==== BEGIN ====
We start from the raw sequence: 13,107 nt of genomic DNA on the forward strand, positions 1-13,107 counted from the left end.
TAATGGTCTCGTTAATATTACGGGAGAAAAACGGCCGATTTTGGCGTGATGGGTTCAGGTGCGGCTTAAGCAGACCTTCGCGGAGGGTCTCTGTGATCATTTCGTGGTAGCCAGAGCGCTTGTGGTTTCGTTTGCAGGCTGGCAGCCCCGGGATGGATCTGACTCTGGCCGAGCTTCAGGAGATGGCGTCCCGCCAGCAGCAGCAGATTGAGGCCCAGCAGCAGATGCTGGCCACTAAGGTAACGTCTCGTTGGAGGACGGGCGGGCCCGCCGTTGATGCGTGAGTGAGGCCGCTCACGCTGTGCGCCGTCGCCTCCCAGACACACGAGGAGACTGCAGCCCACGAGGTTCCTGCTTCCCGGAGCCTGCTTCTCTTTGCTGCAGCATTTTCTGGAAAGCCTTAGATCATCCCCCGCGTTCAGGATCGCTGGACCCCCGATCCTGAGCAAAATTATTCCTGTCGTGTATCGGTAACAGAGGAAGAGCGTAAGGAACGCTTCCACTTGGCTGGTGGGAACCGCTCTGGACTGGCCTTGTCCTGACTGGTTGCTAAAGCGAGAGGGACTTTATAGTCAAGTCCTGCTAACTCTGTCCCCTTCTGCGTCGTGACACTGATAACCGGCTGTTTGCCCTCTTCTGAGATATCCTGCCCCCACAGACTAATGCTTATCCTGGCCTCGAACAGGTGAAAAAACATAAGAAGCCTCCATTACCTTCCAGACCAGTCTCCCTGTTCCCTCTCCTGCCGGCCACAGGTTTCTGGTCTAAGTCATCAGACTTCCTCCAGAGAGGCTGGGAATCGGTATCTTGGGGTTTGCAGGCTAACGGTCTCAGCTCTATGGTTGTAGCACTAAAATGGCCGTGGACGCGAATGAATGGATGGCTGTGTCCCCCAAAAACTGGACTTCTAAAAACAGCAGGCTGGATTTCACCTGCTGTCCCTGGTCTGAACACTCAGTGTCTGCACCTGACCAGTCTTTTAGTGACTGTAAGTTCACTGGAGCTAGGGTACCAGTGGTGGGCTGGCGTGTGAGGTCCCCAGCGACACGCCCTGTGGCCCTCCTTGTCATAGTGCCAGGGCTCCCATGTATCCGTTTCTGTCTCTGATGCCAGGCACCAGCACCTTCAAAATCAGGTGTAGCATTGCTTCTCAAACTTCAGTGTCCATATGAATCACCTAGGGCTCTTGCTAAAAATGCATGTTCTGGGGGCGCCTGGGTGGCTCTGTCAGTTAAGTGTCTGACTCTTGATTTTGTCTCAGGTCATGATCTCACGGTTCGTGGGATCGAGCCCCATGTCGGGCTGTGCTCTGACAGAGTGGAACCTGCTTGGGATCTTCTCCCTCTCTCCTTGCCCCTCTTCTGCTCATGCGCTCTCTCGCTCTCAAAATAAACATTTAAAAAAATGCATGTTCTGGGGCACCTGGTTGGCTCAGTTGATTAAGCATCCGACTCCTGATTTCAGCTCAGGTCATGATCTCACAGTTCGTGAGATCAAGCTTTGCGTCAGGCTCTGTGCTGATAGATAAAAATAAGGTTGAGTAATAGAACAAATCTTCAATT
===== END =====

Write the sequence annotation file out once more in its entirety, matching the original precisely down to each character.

We start from the raw sequence: 13,107 nt of genomic DNA on the forward strand, positions 1-13,107 counted from the left end.
TAATGGTCTCGTTAATATTACGGGAGAAAAACGGCCGATTTTGGCGTGATGGGTTCAGGTGCGGCTTAAGCAGACCTTCGCGGAGGGTCTCTGTGATCATTTCGTGGTAGCCAGAGCGCTTGTGGTTTCGTTTGCAGGCTGGCAGCCCCGGGATGGATCTGACTCTGGCCGAGCTTCAGGAGATGGCGTCCCGCCAGCAGCAGCAGATTGAGGCCCAGCAGCAGATGCTGGCCACTAAGGTAACGTCTCGTTGGAGGACGGGCGGGCCCGCCGTTGATGCGTGAGTGAGGCCGCTCACGCTGTGCGCCGTCGCCTCCCAGACACACGAGGAGACTGCAGCCCACGAGGTTCCTGCTTCCCGGAGCCTGCTTCTCTTTGCTGCAGCATTTTCTGGAAAGCCTTAGATCATCCCCCGCGTTCAGGATCGCTGGACCCCCGATCCTGAGCAAAATTATTCCTGTCGTGTATCGGTAACAGAGGAAGAGCGTAAGGAACGCTTCCACTTGGCTGGTGGGAACCGCTCTGGACTGGCCTTGTCCTGACTGGTTGCTAAAGCGAGAGGGACTTTATAGTCAAGTCCTGCTAACTCTGTCCCCTTCTGCGTCGTGACACTGATAACCGGCTGTTTGCCCTCTTCTGAGATATCCTGCCCCCACAGACTAATGCTTATCCTGGCCTCGAACAGGTGAAAAAACATAAGAAGCCTCCATTACCTTCCAGACCAGTCTCCCTGTTCCCTCTCCTGCCGGCCACAGGTTTCTGGTCTAAGTCATCAGACTTCCTCCAGAGAGGCTGGGAATCGGTATCTTGGGGTTTGCAGGCTAACGGTCTCAGCTCTATGGTTGTAGCACTAAAATGGCCGTGGACGCGAATGAATGGATGGCTGTGTCCCCCAAAAACTGGACTTCTAAAAACAGCAGGCTGGATTTCACCTGCTGTCCCTGGTCTGAACACTCAGTGTCTGCACCTGACCAGTCTTTTAGTGACTGTAAGTTCACTGGAGCTAGGGTACCAGTGGTGGGCTGGCGTGTGAGGTCCCCAGCGACACGCCCTGTGGCCCTCCTTGTCATAGTGCCAGGGCTCCCATGTATCCGTTTCTGTCTCTGATGCCAGGCACCAGCACCTTCAAAATCAGGTGTAGCATTGCTTCTCAAACTTCAGTGTCCATATGAATCACCTAGGGCTCTTGCTAAAAATGCATGTTCTGGGGGCGCCTGGGTGGCTCTGTCAGTTAAGTGTCTGACTCTTGATTTTGTCTCAGGTCATGATCTCACGGTTCGTGGGATCGAGCCCCATGTCGGGCTGTGCTCTGACAGAGTGGAACCTGCTTGGGATCTTCTCCCTCTCTCCTTGCCCCTCTTCTGCTCATGCGCTCTCTCGCTCTCAAAATAAACATTTAAAAAAATGCATGTTCTGGGGCACCTGGTTGGCTCAGTTGATTAAGCATCCGACTCCTGATTTCAGCTCAGGTCATGATCTCACAGTTCGTGAGATCAAGCTTTGCGTCAGGCTCTGTGCTGATAGATAAAAATAAGGTTGAGTAATAGAACAAATCTTCAATT